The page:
It’s almost as if there is some other economic factor at play here. Certainly Texas landlords aren’t less greedy than landlords are here.


LoneStarTallBoi t1_je13w9i wrote

Lmao Houston rents have been skyrocketing for more than a decade.

My college apartment that I paid $200 a month for in 2006 is listed now for l 2k a month and it still looks like the windows don't close all the way. You can find cheap rent in Katy or Clear Lake but that's like saying you can find cheap rent in Allentown.


JeromePowellAdmirer t1_je1b6zi wrote

Say again with a straight face that Houston rents are as bad as NYC? That's the most hilarious thing I've read all day. Please do tell me where I can buy a 300k house in this area and find a rental for 1100 a month.


LoneStarTallBoi t1_je1drlx wrote

Are you lost? Are you illiterate? We're not talking about NYC, we're talking about new jersey, and where did I say that rents in Houston were as bad as nyc?


JeromePowellAdmirer t1_je1i4pl wrote

  1. Northern NJ and NYC are in the same housing market. People living in NYC move here all the time (not to mention other states). It's because NYC doesn't build nearly enough for their population.

  2. You disagreed with the statement that "housing is significantly more affordable relative to local incomes in places like Houston" and implied you have to go to Katy to find rent below 2k, which is just completely false and easily disproven with a quick trip to Zillow. Literally yesterday I considered moving to Houston for much cheaper housing prices.


LoneStarTallBoi t1_je1s2t4 wrote

You can find plenty of places in the heights for less than 2k, too.


JeromePowellAdmirer t1_je1wxqf wrote

The median 1 bed in the heights on Hotpads is 1850, cheapest is 1500.

In Houston the median is 1350 and you can easily find listings for 900-1100 in a walkable area like Montrose. Need to pay 1.5x the price to live in the Heights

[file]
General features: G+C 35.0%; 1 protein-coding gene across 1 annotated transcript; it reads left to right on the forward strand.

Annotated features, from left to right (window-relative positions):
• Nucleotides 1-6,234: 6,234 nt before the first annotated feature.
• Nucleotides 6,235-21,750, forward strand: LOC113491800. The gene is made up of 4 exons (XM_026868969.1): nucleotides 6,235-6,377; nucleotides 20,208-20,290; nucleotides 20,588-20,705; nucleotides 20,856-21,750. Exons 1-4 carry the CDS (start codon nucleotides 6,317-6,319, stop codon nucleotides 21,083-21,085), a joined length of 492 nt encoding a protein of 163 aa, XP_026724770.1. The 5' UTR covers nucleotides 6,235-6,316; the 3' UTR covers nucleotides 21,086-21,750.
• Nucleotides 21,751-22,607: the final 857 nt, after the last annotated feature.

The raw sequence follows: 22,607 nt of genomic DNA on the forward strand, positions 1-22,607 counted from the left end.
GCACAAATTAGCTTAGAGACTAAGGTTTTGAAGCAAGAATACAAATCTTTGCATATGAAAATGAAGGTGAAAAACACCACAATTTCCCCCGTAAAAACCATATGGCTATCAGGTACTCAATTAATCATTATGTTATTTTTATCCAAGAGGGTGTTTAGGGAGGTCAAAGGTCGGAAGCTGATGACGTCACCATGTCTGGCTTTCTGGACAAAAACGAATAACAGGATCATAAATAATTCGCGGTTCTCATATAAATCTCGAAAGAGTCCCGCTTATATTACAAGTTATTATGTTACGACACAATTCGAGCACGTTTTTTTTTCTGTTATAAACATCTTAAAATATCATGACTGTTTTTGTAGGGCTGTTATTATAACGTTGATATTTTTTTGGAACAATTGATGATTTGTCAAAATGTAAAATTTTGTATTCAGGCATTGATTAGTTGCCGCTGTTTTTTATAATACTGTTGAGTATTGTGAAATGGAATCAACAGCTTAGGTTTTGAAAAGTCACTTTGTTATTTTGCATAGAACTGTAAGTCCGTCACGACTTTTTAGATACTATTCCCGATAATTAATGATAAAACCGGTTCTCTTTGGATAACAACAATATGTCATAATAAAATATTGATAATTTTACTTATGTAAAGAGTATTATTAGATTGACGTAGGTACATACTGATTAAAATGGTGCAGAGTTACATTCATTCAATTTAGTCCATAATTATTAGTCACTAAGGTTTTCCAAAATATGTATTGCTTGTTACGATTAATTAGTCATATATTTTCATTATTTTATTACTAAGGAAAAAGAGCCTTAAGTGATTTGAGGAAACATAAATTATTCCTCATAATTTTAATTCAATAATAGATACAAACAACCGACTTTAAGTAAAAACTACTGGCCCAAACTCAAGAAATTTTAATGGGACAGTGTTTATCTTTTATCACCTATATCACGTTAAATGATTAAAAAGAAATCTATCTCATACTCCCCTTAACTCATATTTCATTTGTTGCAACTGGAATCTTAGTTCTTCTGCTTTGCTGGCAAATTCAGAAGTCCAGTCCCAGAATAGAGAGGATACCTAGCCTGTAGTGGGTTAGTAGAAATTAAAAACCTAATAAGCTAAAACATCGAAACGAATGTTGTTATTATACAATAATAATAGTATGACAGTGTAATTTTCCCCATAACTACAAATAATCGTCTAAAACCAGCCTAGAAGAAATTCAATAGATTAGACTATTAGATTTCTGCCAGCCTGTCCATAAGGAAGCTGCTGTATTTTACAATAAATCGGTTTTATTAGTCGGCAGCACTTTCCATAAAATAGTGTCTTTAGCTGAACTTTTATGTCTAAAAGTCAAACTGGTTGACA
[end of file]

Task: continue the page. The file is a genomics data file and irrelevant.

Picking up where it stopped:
LoneStarTallBoi t1_je1z152 wrote

Which is about the relation between the respective area median income


objectimpermanence t1_je1dwpj wrote

Your $200/month (wtf?) apartment was definitely more of an exception than a rule. Marketwide, rents there haven’t gone up anywhere close to 10x since 2006.

Prices have been going up in Houston, but not nearly as much as they have been in the NYC metro area.

A solidly middle class family earning <$100k in Houston can still afford to own or rent a decent home in a decent neighborhood. Good luck doing that in most other coastal cities where NIMBYs rule the roost.


LoneStarTallBoi t1_je1fkzg wrote

That's because Harris County is four times the size of NYC. You can find a decently affordable home out in Paterson, too.


objectimpermanence t1_je1o8nc wrote

Paterson is not affordable relative to local incomes. Median household income in Paterson is only $48k, which is less than it is in Houston.

Open up Zillow and you will find very few habitable homes on the market in Paterson for under $300k.


LoneStarTallBoi t1_je1rp2j wrote

And south park and Lawndale are also not affordable, relative to local household incomes. You can make a statistic do whatever you want.


Ilanaspax t1_je0tenb wrote